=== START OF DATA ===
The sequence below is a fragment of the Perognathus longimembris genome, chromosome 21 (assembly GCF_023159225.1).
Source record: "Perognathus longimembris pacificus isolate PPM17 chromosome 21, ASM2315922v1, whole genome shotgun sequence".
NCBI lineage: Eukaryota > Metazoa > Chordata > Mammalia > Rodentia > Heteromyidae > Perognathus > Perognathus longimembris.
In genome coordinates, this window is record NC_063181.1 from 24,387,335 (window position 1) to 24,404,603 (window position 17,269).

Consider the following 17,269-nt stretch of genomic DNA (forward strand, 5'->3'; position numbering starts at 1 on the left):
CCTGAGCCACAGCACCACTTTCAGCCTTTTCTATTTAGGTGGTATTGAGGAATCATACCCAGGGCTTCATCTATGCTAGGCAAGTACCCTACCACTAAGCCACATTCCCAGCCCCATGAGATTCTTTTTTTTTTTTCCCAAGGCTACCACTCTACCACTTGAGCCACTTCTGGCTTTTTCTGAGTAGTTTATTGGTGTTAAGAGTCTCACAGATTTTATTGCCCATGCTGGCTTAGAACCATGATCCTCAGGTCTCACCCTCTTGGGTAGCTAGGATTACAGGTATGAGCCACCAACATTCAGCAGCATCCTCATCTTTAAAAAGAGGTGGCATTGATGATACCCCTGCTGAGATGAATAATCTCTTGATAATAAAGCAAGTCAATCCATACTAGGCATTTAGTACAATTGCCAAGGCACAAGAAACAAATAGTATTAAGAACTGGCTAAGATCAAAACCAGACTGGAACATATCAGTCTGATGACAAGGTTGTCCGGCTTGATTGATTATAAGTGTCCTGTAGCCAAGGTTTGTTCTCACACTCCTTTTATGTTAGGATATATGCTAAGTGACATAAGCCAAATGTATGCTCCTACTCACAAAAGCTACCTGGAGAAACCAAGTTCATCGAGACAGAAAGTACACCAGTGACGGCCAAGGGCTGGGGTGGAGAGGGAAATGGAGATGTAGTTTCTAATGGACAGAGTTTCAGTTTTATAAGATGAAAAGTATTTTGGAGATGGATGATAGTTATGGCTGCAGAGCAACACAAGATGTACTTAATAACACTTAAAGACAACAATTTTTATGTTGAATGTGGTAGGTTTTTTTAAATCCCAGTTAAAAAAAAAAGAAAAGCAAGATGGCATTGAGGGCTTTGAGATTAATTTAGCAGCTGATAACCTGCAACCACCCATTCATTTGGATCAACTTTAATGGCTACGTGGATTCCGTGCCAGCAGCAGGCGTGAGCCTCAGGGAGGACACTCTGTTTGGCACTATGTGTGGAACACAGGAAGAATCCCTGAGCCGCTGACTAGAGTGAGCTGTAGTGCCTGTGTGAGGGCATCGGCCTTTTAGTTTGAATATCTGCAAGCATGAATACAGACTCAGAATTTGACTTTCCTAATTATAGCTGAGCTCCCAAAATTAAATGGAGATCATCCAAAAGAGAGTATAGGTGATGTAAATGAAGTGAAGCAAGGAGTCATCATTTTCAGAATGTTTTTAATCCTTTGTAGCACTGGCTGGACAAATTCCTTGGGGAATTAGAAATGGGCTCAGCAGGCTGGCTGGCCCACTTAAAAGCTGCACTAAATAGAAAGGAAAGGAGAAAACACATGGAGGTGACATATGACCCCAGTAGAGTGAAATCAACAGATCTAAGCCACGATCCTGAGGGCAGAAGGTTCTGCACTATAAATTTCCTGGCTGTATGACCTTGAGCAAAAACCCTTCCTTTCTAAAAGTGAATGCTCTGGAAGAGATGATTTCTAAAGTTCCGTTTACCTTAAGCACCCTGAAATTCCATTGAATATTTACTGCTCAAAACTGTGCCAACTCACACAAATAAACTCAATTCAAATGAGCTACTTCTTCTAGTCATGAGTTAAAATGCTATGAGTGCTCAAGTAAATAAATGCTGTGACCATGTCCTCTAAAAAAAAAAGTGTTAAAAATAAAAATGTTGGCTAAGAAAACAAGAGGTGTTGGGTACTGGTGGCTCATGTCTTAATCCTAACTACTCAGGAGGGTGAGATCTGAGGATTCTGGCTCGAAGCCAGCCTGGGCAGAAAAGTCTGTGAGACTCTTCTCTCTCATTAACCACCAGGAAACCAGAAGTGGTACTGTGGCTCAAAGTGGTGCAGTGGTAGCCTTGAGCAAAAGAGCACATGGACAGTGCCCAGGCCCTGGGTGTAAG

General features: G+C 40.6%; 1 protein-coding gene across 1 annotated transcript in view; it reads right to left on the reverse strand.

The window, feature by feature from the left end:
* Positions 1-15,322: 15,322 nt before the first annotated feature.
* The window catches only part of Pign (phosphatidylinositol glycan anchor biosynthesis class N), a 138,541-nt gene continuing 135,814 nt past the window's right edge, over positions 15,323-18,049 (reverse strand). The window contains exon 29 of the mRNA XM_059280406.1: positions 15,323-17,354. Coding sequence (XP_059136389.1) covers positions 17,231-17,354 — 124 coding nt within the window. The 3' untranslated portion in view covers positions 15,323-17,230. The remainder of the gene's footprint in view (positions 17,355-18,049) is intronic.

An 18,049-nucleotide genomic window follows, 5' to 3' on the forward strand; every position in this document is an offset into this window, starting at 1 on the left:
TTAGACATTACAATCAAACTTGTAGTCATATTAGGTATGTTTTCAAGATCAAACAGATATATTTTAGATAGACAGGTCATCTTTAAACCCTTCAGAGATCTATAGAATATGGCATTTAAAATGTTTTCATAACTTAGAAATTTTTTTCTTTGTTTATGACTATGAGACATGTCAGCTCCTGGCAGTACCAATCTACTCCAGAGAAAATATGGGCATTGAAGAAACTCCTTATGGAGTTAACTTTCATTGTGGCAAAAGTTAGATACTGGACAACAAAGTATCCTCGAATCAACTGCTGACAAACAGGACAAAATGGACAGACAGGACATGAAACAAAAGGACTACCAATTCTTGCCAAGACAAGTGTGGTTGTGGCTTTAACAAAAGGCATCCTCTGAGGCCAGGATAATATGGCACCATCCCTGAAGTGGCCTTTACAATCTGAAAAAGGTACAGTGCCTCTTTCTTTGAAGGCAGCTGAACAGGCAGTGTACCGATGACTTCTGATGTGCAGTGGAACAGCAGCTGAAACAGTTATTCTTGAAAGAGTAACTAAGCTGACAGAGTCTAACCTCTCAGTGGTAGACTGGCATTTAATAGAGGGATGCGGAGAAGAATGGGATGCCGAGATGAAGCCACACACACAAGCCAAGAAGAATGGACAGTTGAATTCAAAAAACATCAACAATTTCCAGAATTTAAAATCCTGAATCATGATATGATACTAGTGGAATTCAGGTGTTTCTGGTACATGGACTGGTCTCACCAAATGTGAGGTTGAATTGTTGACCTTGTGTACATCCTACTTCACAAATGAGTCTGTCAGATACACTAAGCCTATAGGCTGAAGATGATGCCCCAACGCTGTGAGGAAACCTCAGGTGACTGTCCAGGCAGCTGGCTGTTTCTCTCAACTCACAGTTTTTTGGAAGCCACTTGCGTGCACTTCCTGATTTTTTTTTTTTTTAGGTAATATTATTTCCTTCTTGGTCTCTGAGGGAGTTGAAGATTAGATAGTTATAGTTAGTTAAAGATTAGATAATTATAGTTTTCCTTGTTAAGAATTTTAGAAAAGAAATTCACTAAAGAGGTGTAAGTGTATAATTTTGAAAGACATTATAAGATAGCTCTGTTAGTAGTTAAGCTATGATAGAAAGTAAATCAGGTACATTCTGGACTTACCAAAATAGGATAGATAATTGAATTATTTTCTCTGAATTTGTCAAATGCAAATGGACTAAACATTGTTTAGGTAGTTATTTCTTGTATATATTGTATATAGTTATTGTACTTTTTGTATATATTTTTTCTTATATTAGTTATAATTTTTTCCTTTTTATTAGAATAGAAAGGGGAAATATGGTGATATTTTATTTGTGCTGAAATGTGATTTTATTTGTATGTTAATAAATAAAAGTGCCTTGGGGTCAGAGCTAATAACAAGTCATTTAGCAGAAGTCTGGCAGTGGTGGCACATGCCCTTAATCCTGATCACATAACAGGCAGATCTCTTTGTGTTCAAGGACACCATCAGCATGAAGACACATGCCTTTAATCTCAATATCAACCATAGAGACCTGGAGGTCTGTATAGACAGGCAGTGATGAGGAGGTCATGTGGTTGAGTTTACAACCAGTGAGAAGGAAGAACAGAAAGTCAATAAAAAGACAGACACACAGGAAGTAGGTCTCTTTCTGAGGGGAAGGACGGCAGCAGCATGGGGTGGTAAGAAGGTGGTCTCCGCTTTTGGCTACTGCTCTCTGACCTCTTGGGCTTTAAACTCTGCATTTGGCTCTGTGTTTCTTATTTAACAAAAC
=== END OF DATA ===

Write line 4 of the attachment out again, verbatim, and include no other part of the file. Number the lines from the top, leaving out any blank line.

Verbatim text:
In genome coordinates, this window is record NC_063181.1 from 24,387,335 (window position 1) to 24,404,603 (window position 17,269).